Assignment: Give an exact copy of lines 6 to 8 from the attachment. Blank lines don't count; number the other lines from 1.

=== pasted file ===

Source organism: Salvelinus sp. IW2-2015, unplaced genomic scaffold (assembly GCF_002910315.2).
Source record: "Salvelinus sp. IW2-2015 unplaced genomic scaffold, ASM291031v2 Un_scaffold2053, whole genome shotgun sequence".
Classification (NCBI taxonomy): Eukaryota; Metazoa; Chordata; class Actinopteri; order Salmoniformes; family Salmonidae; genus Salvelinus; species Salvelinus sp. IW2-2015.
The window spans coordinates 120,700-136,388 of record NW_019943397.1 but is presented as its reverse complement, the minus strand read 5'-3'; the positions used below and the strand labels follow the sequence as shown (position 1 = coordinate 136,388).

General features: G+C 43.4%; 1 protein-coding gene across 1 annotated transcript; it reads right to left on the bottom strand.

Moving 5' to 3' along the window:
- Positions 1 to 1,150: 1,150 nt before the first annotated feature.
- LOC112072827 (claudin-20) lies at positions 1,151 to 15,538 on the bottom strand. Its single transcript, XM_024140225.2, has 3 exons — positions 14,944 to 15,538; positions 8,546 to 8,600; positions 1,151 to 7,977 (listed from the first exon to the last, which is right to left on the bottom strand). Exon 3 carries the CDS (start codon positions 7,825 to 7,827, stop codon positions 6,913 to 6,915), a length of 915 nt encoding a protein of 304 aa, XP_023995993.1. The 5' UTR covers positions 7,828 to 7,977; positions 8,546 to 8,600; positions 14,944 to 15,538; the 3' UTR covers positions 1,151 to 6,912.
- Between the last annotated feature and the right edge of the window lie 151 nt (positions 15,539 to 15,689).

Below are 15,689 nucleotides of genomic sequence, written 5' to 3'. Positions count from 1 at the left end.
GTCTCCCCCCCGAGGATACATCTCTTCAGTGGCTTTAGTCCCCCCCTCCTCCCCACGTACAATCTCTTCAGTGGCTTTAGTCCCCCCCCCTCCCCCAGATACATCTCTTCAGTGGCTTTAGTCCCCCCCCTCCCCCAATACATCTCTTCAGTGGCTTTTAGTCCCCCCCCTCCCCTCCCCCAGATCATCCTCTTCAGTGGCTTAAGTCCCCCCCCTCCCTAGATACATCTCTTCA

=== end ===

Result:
Moving 5' to 3' along the window:
- Positions 1 to 1,150: 1,150 nt before the first annotated feature.
- LOC112072827 (claudin-20) lies at positions 1,151 to 15,538 on the bottom strand. Its single transcript, XM_024140225.2, has 3 exons — positions 14,944 to 15,538; positions 8,546 to 8,600; positions 1,151 to 7,977 (listed from the first exon to the last, which is right to left on the bottom strand). Exon 3 carries the CDS (start codon positions 7,825 to 7,827, stop codon positions 6,913 to 6,915), a length of 915 nt encoding a protein of 304 aa, XP_023995993.1. The 5' UTR covers positions 7,828 to 7,977; positions 8,546 to 8,600; positions 14,944 to 15,538; the 3' UTR covers positions 1,151 to 6,912.